“Perhaps he had difficulty mastering weapons ambidextrously?  The harder we make the warrior’s path, the fewer the people that can follow it and the more dedicated to it the warrior has to be.  The Pechenegs have no warrior skalds or warrior smiths or warrior farmers because they are totally devoted to being warriors.”

“But can’t we do that?” Svein asked again.

“Not without giving up a lot of other things we want to be.  By training with our dominant hands, we become great warriors and still have time to become great poets and great smiths and great farmers.  And by standardizing on the right hand, most people can become warriors, even the lefties if they work at it.  This standardization gives us the greater numbers we need.”

“And trying to train ten thousand new warriors to be ambidextrous,” Helga interjected, “would be cost prohibitive.  And we have two more legions yet to go.”

That night, Hraerik had a dream about horsemen riding towards Hraes’ from the Mongolian plains and they were ambidextrous.  He woke up and hugged Helga and Silkisif as they slept in his arms.  The next day he began training with Svein using their left hands.

“I had a dream last night,” Hraerik told Helga a month later.  “Emperor Constantine came to me and said he had been poisoned by his son, Romanos, and Empress Helena.”

“Those Roman shits!”, she whispered, getting up on one elbow.  “And I thought he died of a broken heart.”

“Is it true that he waved his ships back,” Hraerik asked, “when Ivar rowed across the Golden Horn and nailed his demands to the gate of Constantinople?”

“I think he did mention that once,” she answered innocently.

“He did say one other thing that I couldn’t understand,” Hraerik continued.  “He said ‘that Ivar agreed to every second summer’, whatever that means.”  And Helga just smiled and relaxed on Hraerik’s shoulder.

“What does it mean?” Silkisif asked, putting her arm over Hraerik, and placing her hand on Helga’s shoulder and shaking it.

“You’ll find out when we’re in heaven sharing Ivar,” Helga said as she stared up at the ceiling still smiling.

(961) In the spring, Svein and his Varangian Guard officers began training a new legion for Tmutorokan, the Sixth, and Hraerik took the merchant fleet and half a legion south once more and he arrived in India to learn that the Chaulukya Empire from southern India was now attacking Gujarat.  Ashaval was safe for now because there were many cities in Gujarat that were closer to the fighting.  Hraerik left a Hraes’ legion in Ashaval to augment the legion Maharaja Rajan had developed there and Hraerik joined his legion already stationed in Mumba.  Myia was almost complete in her studies and her sister already had half a dozen children with Hraerik.  The Hraes’ trading station was doing very well there and being run by Myia’s parents.  And because Gujarat was at war and the independent city of Mumba wasn’t, the Underwater Breathers Festival was being held in Mumba.  Attendance was expected to be low because of the war but the finals were usually between teams from Ashaval and Mumba anyway and the two sister Jat cities would be fully there.

In Ashaval, trading was brisk and clients came in from the north in droves because the war was causing shortages everywhere.  The Chaulukyans were making slow but steady progress in their conquest of the province and Hraerik hoped the war came to Ashaval before he had to return to Gardar.  He wanted to do the same for Ashaval that he’d done for Mumba, fight off, negotiate, and pay off the Chaulukyans, and the sooner he got that done, the better it would be.  Rajan and his son were getting more nervous as the Chaulukyans approached, but Hraerik had fought them before and knew what they would do and had confidence in his ability to counter them.  His warships already controlled the trade route between Mumba and Ashaval, but they didn’t interfere with Chauluk dhows that traversed the way.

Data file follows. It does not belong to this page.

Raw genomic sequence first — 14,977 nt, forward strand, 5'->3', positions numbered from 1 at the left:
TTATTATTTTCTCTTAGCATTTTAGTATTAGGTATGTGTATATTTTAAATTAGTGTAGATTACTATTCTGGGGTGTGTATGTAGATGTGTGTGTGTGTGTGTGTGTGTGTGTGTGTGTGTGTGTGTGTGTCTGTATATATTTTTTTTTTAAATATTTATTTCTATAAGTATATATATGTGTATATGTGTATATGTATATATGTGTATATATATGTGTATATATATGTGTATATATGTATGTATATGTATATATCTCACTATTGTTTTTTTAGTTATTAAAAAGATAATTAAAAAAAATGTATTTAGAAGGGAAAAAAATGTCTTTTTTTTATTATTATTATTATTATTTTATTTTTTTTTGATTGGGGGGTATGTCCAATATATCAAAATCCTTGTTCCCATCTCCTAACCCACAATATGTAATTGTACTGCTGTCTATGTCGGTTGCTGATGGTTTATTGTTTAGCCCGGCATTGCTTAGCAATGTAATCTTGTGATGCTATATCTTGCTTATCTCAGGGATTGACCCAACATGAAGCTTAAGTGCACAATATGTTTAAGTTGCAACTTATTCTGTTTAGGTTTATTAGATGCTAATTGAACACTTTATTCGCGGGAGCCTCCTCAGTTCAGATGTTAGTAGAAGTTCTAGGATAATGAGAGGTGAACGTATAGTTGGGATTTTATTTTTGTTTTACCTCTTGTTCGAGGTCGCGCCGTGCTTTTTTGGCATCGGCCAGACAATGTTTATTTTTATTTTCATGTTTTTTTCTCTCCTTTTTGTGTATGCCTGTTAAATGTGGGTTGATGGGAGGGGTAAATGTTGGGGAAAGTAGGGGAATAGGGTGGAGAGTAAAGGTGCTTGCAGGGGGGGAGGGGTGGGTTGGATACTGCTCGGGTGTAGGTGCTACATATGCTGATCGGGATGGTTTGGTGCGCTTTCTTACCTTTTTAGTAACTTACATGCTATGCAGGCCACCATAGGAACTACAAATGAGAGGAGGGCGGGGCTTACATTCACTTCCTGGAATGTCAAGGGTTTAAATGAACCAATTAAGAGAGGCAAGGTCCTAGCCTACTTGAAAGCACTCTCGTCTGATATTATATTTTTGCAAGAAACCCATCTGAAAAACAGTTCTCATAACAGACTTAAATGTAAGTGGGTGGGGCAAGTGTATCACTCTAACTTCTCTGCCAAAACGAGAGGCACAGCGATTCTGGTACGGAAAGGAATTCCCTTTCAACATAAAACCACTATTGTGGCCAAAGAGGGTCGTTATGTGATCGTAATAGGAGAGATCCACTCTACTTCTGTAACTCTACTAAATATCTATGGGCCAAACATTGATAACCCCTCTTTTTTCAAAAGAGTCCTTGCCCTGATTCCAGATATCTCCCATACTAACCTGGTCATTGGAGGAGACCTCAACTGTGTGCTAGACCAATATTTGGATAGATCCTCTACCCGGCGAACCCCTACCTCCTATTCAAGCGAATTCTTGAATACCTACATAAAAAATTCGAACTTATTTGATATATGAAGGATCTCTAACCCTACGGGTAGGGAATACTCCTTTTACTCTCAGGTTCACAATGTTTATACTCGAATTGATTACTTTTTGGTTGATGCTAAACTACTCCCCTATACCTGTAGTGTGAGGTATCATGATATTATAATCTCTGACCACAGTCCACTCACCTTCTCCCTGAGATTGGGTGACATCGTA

“We just have to hold our walls,” Hraerik told Raj, “until they are ready to negotiate and I’ve already cleared it through Chaulukyan back channels that we will be paying the same tax here as in Mumba, if we can get their generals to the table.”

“Thanks, my friend,” Raj said.  “Will you be able to stay longer if this drags on?”

“My legion will be overwintering here, even if we get a deal done.  It will take a while to build up trust with them.  I’ll stay as long as I’m needed, Raj.”  It was not long before Hraerik was needed.  A Chaulukyan army suddenly broke off and turned south, made a bee line for Ashaval, and set up a siege around the city.  A Chauluk naval squadron showed up to blockade the city but the Varangian dromon warships rammed and boarded a few dhows, exchanged a few prisoners and the squadron sailed back south.  The Chaulukyan generals couldn’t execute an effective siege without blockading the port, so they settled in for a long siege.  This tied up a lot of their troops and slowed down their advance across Gujarat, but it meant Hraerik would be overwintering in India.

Once the siege had settled in, a relative calm followed so, Hraerik sailed to Mumba and met Myia and her sister Mahara at their parents’ estate on the bay.

“You’re a sight for sore eyes” Hraerik said when he saw the two sisters and a sea of young children flowed his way.  He gathered them up in his arms and carried them over to his wives.  “Where are Meena and Misha?” he asked.  Mahara was pregnant again so Hraerik put the children down and felt her belly.

“They’re at the university,” Myia answered.  “How goes the siege of Ashaval?”

“It drags on,” Hraerik told her.  “Are your parents at the store?”

“Yes,” Mahara replied.  “They are getting it ready for your inspection tomorrow, and they’re both nervous!”

“So, we’re home alone?” Hraerik said, kissing Mahara’s swelling belly.  “Can we?”

“I’ll watch the children,” Myia said.  “You two go first.”